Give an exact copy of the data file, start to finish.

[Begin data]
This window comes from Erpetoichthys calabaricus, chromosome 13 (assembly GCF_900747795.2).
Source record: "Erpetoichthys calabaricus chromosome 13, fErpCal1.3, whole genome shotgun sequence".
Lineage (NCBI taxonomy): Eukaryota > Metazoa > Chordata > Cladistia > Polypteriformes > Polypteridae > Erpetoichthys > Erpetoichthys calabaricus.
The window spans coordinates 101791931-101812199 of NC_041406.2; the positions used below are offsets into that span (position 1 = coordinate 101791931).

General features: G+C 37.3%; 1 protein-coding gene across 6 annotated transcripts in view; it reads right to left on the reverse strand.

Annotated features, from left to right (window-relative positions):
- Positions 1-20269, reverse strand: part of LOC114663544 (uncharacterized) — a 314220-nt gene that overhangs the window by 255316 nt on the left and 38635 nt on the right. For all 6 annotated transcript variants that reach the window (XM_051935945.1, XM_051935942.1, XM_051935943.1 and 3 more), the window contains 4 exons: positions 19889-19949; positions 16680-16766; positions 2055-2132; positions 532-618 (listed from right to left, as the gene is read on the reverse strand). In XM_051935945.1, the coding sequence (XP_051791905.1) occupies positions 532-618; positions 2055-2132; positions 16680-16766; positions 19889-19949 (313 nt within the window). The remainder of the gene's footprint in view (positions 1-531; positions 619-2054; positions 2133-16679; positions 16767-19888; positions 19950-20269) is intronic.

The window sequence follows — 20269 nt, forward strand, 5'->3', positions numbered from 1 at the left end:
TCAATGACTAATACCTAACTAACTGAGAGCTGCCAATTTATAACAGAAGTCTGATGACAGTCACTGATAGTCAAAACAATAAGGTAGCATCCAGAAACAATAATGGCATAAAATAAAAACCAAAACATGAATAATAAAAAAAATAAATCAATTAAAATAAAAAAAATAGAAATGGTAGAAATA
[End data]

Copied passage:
This window comes from Erpetoichthys calabaricus, chromosome 13 (assembly GCF_900747795.2).
Source record: "Erpetoichthys calabaricus chromosome 13, fErpCal1.3, whole genome shotgun sequence".
Lineage (NCBI taxonomy): Eukaryota > Metazoa > Chordata > Cladistia > Polypteriformes > Polypteridae > Erpetoichthys > Erpetoichthys calabaricus.
The window spans coordinates 101791931-101812199 of NC_041406.2; the positions used below are offsets into that span (position 1 = coordinate 101791931).

General features: G+C 37.3%; 1 protein-coding gene across 6 annotated transcripts in view; it reads right to left on the reverse strand.

Annotated features, from left to right (window-relative positions):
- Positions 1-20269, reverse strand: part of LOC114663544 (uncharacterized) — a 314220-nt gene that overhangs the window by 255316 nt on the left and 38635 nt on the right. For all 6 annotated transcript variants that reach the window (XM_051935945.1, XM_051935942.1, XM_051935943.1 and 3 more), the window contains 4 exons: positions 19889-19949; positions 16680-16766; positions 2055-2132; positions 532-618 (listed from right to left, as the gene is read on the reverse strand). In XM_051935945.1, the coding sequence (XP_051791905.1) occupies positions 532-618; positions 2055-2132; positions 16680-16766; positions 19889-19949 (313 nt within the window). The remainder of the gene's footprint in view (positions 1-531; positions 619-2054; positions 2133-16679; positions 16767-19888; positions 19950-20269) is intronic.

The window sequence follows — 20269 nt, forward strand, 5'->3', positions numbered from 1 at the left end:
TCAATGACTAATACCTAACTAACTGAGAGCTGCCAATTTATAACAGAAGTCTGATGACAGTCACTGATAGTCAAAACAATAAGGTAGCATCCAGAAACAATAATGGCATAAAATAAAAACCAAAACATGAATAATAAAAAAAATAAATCAATTAAAATAAAAAAAATAGAAATGGTAGAAATA